There is an old adage that “There is no such thing as a free lunch” and never is that more appropriate than when dealing with the multitude of websites which are available these days - all offering Free Patterns. I’m not going to link to them as they have no need of any more free publicity but I’m sure you have all seen them crop up on Google searches at various times.
“No need to waste your money on buying patterns” they proclaim - often in loud shouty letters, offering to dazzle and delight the reader with their range of wonderful free patterns.
Whilst there is nothing wrong in principle with this type of website it’s worth bearing a few things in mind before taking them up on their oh-so-kind offer.
First of all, please bear in mind that many of these patterns are counterfeit - that is to say they are available for download without the permission of the designer. Whilst a pattern may be listed as a free pattern on Ravelry, this does not grant anyone else permission to distribute that pattern - either in printed or in electronic form. Often designers will offer a free pattern as a way of driving more visitors to their website or to their Ravelry designer page in the hope of increasing sales and awareness of their product. Having the pattern available elsewhere detracts from that and reduces the potential for further sales. There is a serious misconception among the knitting industry that just because a pattern is available as a free download it is available for anyone to use and distribute and many of these free pattern sites take full advantage of this lack of awareness.
In addition there have been an increasing number of cases where these ‘free download’ websites have been affected by viruses or other forms of malware. In some cases this may be malicious but often it is just the case that such sites are poorly run and administered and therefore may not be as assiduous in checking all their links as you might like.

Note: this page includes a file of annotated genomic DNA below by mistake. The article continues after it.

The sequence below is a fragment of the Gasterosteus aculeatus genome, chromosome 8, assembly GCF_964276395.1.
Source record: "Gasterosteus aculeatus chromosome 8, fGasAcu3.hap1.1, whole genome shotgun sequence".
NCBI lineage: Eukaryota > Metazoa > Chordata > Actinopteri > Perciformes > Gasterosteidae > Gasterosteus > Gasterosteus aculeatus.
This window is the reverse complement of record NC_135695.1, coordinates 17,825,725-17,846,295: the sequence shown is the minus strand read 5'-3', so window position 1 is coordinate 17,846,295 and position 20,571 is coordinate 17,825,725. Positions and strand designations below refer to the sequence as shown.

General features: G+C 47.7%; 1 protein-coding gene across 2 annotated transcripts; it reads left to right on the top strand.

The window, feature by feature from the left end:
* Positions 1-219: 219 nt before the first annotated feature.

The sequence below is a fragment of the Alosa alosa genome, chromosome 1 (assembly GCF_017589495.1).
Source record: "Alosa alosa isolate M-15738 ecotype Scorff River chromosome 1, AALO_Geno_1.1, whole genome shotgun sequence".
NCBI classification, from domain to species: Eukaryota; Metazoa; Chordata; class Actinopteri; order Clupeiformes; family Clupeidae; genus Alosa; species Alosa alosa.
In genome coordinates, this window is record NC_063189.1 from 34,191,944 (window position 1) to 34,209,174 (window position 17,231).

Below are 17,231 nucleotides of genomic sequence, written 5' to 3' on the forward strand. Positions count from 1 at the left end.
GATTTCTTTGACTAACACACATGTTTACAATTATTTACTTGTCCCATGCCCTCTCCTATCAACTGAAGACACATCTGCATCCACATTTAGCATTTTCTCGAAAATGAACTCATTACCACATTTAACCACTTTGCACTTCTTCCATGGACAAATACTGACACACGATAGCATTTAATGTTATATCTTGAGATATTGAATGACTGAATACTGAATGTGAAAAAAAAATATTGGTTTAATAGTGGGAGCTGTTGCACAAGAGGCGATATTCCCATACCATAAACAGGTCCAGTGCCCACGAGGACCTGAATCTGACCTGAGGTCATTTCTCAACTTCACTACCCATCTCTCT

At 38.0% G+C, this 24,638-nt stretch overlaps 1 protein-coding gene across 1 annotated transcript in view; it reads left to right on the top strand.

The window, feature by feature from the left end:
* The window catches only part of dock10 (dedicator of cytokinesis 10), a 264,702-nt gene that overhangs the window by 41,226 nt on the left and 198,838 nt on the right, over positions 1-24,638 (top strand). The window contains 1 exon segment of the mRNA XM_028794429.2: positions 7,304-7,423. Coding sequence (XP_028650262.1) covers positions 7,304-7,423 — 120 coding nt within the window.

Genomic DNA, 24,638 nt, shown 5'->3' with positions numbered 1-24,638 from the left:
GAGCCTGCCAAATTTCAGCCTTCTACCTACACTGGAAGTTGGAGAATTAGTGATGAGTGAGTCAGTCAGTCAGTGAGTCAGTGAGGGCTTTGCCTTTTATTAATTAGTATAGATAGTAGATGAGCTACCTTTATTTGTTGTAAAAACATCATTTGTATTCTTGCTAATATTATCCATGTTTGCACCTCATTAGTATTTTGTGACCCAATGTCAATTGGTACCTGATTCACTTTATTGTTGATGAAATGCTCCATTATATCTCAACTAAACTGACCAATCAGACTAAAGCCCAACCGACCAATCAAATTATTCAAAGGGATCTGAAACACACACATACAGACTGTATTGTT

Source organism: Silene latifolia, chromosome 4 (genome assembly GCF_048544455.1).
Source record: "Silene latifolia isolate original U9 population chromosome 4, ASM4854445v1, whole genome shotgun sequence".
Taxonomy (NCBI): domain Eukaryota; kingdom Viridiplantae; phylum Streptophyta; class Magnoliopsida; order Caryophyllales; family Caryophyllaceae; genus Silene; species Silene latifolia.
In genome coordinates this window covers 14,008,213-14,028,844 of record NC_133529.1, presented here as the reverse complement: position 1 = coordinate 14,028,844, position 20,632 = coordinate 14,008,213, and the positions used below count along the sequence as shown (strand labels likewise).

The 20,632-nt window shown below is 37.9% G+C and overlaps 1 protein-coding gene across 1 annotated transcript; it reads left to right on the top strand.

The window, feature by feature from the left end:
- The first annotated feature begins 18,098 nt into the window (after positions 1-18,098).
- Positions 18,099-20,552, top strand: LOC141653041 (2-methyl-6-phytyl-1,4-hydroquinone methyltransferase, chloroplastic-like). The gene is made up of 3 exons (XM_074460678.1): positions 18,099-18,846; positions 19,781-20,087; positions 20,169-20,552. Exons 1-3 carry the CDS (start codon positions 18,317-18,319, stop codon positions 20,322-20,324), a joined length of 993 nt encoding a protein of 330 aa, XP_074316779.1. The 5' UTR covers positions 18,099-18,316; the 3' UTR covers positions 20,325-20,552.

Viruses and malware aren’t just a problem with sites like this either. Patterns downloaded directly from individual’s blogs may also be a problem. This was pointed out recently on my Facebook group - I am knitting a sock yarn blanket the pattern for which was published on a blog several years ago. There is a Ravelry pattern page but to get the pattern you have to go to the blog website rather than downloading via Ravelry. Several people reported that they had problems with their PC after visiting the site and thankfully the Rav team were super speedy in responding.
It serves as a timely reminder though, that as used as we are to the instant gratification of downloadable patterns it is worth checking where your downloads come from. Sources such as Ravelry and Love Knitting are impeccable, I am very pleased to say as all patterns have to be uploaded to their servers before they can be activated.
If in doubt, as with anything, it’s best to double check before hitting that download button.